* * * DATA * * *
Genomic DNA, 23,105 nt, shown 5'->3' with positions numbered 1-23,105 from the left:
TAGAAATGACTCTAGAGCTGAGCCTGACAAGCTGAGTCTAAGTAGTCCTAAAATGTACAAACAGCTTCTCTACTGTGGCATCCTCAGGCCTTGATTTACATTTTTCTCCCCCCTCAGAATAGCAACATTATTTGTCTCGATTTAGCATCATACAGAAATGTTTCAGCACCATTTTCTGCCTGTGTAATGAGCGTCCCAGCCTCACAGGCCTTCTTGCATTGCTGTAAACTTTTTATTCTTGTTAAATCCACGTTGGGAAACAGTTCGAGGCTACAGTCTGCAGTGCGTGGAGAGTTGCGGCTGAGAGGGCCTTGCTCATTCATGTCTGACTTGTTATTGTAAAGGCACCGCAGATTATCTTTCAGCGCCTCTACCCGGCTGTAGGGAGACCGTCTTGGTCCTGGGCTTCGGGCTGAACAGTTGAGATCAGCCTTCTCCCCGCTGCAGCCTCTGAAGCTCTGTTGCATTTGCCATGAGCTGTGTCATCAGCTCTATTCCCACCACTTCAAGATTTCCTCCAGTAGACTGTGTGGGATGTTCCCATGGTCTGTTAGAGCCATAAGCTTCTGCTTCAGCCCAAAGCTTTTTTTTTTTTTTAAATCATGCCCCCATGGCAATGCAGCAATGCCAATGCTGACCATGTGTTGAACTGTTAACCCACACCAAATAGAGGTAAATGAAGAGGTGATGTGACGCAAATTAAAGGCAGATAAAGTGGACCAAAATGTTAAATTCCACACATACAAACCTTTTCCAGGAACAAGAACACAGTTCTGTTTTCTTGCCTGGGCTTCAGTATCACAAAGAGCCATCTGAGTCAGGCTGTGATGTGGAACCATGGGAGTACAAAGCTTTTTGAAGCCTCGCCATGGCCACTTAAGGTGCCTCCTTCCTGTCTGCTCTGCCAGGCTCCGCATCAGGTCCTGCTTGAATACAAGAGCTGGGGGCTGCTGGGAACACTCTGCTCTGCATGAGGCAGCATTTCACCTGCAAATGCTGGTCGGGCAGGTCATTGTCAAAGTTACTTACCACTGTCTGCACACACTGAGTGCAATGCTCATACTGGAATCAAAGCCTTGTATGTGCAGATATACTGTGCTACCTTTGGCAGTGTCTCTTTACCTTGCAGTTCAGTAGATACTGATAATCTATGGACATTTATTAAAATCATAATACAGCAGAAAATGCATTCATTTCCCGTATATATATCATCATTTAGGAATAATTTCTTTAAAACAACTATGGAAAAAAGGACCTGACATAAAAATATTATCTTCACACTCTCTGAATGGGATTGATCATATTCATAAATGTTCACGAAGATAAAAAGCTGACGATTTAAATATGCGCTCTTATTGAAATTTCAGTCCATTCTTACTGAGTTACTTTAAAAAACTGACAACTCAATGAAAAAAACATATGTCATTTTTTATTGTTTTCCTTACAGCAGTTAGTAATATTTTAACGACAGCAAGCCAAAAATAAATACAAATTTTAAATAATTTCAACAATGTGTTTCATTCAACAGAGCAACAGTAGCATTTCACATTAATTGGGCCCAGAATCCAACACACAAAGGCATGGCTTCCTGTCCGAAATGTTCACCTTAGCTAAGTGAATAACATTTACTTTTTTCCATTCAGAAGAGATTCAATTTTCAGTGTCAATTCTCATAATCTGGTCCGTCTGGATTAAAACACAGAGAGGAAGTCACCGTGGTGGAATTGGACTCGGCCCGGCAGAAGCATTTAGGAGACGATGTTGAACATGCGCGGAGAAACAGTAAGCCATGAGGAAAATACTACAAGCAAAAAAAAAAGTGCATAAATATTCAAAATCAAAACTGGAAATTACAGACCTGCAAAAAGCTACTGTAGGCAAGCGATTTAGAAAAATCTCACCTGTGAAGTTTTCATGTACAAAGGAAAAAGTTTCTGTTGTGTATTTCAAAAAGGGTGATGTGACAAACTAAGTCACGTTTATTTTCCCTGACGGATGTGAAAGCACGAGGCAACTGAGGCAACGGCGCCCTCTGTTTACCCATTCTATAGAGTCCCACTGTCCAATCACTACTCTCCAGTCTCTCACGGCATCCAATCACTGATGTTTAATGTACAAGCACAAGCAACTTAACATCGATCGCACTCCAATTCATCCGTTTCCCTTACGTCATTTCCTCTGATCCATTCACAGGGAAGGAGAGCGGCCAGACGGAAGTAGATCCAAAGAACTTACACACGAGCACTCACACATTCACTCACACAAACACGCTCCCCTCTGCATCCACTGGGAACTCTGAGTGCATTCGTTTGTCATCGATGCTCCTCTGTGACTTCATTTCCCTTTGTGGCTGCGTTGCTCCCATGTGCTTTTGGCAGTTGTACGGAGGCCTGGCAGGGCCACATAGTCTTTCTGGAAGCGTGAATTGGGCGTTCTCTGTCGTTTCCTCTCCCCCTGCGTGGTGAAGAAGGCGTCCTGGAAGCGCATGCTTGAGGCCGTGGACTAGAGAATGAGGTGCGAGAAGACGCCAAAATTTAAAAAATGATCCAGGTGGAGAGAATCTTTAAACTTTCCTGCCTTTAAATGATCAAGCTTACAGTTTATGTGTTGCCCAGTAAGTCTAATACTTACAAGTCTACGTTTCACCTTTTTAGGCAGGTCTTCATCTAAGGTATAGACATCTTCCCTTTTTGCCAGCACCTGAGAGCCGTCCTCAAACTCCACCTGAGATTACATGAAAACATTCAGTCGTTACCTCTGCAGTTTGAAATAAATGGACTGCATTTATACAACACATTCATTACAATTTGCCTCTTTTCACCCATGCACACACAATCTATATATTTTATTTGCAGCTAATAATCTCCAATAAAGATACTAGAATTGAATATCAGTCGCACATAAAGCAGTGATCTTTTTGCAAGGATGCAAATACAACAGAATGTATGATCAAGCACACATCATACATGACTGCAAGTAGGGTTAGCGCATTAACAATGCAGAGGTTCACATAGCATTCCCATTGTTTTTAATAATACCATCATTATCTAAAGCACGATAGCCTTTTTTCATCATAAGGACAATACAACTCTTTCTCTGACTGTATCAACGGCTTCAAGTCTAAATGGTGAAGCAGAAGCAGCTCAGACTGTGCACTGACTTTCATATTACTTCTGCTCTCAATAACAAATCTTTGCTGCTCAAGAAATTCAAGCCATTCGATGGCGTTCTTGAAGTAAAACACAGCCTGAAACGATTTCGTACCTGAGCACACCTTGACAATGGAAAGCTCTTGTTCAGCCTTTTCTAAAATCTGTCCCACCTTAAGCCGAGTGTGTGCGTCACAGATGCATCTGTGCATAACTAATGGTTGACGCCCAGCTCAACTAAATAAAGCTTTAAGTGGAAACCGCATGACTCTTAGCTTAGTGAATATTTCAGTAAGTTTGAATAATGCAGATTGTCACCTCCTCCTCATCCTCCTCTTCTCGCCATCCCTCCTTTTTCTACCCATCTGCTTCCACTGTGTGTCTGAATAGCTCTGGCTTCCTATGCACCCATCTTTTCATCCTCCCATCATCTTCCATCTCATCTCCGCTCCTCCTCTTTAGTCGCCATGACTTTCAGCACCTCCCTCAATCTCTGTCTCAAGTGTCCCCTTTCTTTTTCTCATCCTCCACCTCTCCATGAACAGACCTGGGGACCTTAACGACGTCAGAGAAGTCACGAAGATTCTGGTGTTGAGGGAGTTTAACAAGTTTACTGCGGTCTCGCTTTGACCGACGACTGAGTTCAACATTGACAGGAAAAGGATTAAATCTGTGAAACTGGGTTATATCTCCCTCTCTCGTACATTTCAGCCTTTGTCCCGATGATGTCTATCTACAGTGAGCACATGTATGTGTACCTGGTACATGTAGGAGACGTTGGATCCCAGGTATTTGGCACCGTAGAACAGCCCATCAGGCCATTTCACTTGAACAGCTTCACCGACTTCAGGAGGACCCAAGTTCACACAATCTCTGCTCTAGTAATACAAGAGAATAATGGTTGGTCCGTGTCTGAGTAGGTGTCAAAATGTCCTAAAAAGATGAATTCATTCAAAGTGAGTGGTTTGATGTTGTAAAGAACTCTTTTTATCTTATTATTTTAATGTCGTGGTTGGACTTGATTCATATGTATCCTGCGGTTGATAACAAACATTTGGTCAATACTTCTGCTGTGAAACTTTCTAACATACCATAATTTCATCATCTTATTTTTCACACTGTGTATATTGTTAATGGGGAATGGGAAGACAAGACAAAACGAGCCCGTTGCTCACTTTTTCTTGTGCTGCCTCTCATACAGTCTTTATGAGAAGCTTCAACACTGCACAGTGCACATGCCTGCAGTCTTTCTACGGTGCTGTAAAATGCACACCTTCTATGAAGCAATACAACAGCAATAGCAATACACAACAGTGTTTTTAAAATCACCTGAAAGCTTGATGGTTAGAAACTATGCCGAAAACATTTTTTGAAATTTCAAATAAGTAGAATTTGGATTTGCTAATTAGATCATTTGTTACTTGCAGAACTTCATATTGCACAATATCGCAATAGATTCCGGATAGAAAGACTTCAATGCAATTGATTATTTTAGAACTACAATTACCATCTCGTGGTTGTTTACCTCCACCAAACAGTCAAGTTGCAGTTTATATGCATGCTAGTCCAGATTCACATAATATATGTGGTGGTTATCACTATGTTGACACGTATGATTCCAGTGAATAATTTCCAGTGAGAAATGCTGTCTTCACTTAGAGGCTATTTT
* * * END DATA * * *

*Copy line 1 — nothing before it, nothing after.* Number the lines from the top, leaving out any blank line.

Genomic DNA, 23,105 nt, shown 5'->3' with positions numbered 1-23,105 from the left: